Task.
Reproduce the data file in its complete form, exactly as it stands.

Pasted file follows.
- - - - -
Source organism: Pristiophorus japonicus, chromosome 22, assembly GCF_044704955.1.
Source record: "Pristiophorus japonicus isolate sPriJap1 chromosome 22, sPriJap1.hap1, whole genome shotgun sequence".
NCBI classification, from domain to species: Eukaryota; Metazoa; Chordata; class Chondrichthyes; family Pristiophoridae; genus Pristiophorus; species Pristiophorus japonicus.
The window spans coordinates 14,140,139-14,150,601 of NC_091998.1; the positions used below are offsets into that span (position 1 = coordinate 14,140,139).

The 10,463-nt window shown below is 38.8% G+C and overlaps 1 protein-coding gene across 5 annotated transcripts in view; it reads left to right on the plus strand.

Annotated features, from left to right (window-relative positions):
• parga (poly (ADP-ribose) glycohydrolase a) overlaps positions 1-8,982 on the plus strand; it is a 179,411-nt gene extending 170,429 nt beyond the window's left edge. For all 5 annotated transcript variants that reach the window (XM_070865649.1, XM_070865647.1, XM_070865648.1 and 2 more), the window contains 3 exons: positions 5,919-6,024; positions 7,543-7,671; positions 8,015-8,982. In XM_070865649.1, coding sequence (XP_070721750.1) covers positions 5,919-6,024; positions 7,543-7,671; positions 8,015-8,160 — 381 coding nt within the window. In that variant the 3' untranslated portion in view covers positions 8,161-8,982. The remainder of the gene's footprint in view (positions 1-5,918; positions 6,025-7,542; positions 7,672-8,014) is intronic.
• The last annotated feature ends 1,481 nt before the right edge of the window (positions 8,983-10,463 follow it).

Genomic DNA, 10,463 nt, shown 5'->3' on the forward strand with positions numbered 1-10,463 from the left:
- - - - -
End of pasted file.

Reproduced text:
Source organism: Pristiophorus japonicus, chromosome 22, assembly GCF_044704955.1.
Source record: "Pristiophorus japonicus isolate sPriJap1 chromosome 22, sPriJap1.hap1, whole genome shotgun sequence".
NCBI classification, from domain to species: Eukaryota; Metazoa; Chordata; class Chondrichthyes; family Pristiophoridae; genus Pristiophorus; species Pristiophorus japonicus.
The window spans coordinates 14,140,139-14,150,601 of NC_091998.1; the positions used below are offsets into that span (position 1 = coordinate 14,140,139).

The 10,463-nt window shown below is 38.8% G+C and overlaps 1 protein-coding gene across 5 annotated transcripts in view; it reads left to right on the plus strand.

Annotated features, from left to right (window-relative positions):
• parga (poly (ADP-ribose) glycohydrolase a) overlaps positions 1-8,982 on the plus strand; it is a 179,411-nt gene extending 170,429 nt beyond the window's left edge. For all 5 annotated transcript variants that reach the window (XM_070865649.1, XM_070865647.1, XM_070865648.1 and 2 more), the window contains 3 exons: positions 5,919-6,024; positions 7,543-7,671; positions 8,015-8,982. In XM_070865649.1, coding sequence (XP_070721750.1) covers positions 5,919-6,024; positions 7,543-7,671; positions 8,015-8,160 — 381 coding nt within the window. In that variant the 3' untranslated portion in view covers positions 8,161-8,982. The remainder of the gene's footprint in view (positions 1-5,918; positions 6,025-7,542; positions 7,672-8,014) is intronic.
• The last annotated feature ends 1,481 nt before the right edge of the window (positions 8,983-10,463 follow it).

Genomic DNA, 10,463 nt, shown 5'->3' on the forward strand with positions numbered 1-10,463 from the left: